The Knesset passed a controversial law Monday that increases the regulation of many Israeli human-rights organizations.
The law approved by a vote of 57 to 48 targets groups that receive more than half their funding from foreign governments or political organizations. In practice, the law will affect liberal groups almost exclusively, because hawkish groups in Israel largely rely on donations from wealthy individuals, which are exempt.
The law requires organizations to state that they rely on foreign funding in all communication with public officials and on TV, newspapers, billboards and online. Representatives of these groups must also declare that they depend on foreign contributions to the heads of parliamentary committees when participating in meetings. Failure to comply will result in fines.
Israeli Prime Minister Benjamin Netanyahu has strongly supported the legislation, saying there is nothing anti-democratic about requiring transparency so that the public is aware of the role of foreign governments in funding these groups.
Opponents of the law argued that the Netanyahu government was trying to target liberal human rights organizations that are critical of Israel’s policies toward the Palestinians.
Lawmaker Robert Ilatov of the Yisrael Beitenu party said he co-sponsored the law because “intervention in Israel’s internal affairs is not acceptable.”
Previous versions of the bill would have labeled the groups as foreign agents and allowed Israel to tax donations received from foreign governments. One particularly contentious proposal that was later dropped would have required representatives of these groups to wear identification tags while they were in Israel’s Knesset (parliament).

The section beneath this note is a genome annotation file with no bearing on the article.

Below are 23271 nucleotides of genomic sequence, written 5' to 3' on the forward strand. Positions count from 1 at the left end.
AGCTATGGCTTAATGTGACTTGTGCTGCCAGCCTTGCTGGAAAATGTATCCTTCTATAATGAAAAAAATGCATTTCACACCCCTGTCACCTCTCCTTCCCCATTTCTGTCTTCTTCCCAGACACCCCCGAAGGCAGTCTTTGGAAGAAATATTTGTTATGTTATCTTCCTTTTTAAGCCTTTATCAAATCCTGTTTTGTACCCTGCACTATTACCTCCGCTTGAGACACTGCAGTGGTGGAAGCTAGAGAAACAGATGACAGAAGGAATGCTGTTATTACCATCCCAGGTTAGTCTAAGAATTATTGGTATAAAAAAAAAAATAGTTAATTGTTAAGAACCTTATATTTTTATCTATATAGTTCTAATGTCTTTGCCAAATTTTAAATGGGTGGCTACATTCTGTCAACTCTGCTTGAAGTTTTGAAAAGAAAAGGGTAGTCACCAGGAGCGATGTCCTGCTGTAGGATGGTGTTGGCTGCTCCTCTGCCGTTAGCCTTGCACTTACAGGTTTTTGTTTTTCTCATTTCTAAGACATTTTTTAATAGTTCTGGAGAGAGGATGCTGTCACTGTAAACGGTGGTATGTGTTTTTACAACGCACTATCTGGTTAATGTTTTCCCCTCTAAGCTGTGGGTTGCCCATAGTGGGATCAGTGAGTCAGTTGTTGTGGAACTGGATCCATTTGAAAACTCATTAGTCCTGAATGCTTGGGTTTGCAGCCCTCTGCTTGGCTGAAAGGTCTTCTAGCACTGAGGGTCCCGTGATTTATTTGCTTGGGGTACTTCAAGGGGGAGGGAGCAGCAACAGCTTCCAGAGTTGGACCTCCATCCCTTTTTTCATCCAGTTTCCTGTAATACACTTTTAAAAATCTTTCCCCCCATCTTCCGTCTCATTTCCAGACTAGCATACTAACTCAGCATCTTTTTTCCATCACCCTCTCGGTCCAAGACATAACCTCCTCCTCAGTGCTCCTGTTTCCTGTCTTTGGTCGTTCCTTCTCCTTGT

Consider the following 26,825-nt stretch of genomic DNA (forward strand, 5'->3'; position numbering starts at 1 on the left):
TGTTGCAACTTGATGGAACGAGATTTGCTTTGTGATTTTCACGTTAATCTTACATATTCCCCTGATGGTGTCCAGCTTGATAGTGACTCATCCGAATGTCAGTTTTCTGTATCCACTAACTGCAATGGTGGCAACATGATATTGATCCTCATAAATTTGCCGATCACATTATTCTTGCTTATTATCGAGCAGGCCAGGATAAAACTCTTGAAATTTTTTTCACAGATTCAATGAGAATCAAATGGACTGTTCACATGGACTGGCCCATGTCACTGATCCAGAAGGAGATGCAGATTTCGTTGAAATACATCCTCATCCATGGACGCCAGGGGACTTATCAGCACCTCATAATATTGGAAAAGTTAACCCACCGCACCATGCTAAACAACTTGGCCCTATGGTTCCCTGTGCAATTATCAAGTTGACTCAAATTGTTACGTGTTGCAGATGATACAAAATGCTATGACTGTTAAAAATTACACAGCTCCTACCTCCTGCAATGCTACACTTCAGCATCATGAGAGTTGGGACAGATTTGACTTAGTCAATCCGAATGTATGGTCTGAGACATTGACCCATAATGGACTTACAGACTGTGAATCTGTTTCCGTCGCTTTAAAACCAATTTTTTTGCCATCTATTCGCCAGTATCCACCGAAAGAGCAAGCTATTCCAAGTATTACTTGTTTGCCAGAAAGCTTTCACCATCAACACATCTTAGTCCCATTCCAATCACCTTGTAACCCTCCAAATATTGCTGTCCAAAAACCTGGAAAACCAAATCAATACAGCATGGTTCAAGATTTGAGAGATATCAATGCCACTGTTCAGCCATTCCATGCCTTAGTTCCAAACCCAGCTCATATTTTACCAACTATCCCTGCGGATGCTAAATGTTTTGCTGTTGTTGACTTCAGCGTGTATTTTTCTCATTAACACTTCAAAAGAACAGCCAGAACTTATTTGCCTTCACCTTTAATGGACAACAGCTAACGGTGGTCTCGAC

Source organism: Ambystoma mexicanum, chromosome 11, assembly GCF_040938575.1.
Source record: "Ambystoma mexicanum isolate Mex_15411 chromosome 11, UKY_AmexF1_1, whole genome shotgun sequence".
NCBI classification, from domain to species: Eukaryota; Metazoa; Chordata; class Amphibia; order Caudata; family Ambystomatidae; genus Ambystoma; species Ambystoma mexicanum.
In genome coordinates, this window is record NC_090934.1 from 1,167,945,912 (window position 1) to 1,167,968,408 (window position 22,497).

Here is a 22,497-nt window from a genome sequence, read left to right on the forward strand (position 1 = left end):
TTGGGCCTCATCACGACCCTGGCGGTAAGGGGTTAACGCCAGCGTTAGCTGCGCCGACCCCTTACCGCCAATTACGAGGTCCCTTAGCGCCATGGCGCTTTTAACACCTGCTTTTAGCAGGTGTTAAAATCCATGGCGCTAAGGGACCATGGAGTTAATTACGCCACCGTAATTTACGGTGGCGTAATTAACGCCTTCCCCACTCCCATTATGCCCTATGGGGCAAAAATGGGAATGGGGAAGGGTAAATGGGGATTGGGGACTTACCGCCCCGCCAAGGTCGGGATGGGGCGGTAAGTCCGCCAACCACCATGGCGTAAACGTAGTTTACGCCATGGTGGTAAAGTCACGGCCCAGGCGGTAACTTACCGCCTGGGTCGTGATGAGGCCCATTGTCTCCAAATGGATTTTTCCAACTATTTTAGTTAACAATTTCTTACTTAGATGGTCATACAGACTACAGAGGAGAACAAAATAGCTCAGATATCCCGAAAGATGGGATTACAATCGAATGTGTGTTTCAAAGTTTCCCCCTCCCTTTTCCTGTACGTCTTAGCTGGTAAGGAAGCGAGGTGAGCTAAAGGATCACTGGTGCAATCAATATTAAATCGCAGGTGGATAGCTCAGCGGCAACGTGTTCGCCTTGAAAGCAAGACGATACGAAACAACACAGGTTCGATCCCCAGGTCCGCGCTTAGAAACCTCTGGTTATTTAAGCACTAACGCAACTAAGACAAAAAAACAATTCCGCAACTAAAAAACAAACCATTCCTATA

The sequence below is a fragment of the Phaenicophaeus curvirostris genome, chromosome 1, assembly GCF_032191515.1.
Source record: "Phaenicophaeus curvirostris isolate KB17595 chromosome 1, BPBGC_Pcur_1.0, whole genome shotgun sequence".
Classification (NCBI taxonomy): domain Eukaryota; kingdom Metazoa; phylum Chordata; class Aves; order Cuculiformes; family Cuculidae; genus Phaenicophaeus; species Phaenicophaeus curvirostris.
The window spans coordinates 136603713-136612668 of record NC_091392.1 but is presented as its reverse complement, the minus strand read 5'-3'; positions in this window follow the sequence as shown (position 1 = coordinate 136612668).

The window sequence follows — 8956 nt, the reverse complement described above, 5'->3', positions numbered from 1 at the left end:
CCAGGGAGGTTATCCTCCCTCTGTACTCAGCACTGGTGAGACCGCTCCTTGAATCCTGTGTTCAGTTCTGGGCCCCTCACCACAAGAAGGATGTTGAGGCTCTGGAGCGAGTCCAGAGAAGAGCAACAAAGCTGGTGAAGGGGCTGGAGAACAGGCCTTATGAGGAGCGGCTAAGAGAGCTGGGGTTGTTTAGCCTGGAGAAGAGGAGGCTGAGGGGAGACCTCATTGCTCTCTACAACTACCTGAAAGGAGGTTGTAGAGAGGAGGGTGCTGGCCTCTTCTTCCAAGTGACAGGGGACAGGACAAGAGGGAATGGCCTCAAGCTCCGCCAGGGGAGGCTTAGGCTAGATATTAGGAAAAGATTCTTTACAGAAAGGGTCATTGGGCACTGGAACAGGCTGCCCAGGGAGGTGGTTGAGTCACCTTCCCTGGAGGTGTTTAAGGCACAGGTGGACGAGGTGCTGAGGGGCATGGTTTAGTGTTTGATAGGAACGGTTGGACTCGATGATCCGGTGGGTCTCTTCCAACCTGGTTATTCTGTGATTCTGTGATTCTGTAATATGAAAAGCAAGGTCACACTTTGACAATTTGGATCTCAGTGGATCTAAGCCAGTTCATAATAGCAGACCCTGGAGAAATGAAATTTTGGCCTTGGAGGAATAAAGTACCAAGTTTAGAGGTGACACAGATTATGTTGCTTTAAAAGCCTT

During a debate late Monday that lasted several hours, Israeli opposition lawmakers heaped criticism on the legislation, even though it had been toned down.
Opposition lawmaker Nachman Shai of the Zionist Union party said, “We will pay for this damage for many generations.”
Other opposition lawmakers compared the measure to authoritarian policies in Russia and Saudi Arabia.
The so-called NGO law was approved, despite strong criticism from abroad.
German lawmaker Volker Beck, chairman of the German-Israeli Parliamentary Friendship Group, wrote on social media Monday that the law would “tarnish the reputation” of Israel.
Israeli media has reported that nearly all of the Israeli groups that receive more than half their funding from foreign governments are human rights organizations identified with the left.
The left-wing Peace Now announced it will challenge the law in Israel’s Supreme Court.
“While the law will delegitimize left-wing organizations, pro-settler NGOs who receive millions of dollars in foreign donations without any transparency will remain unaffected,” the group said in a statement.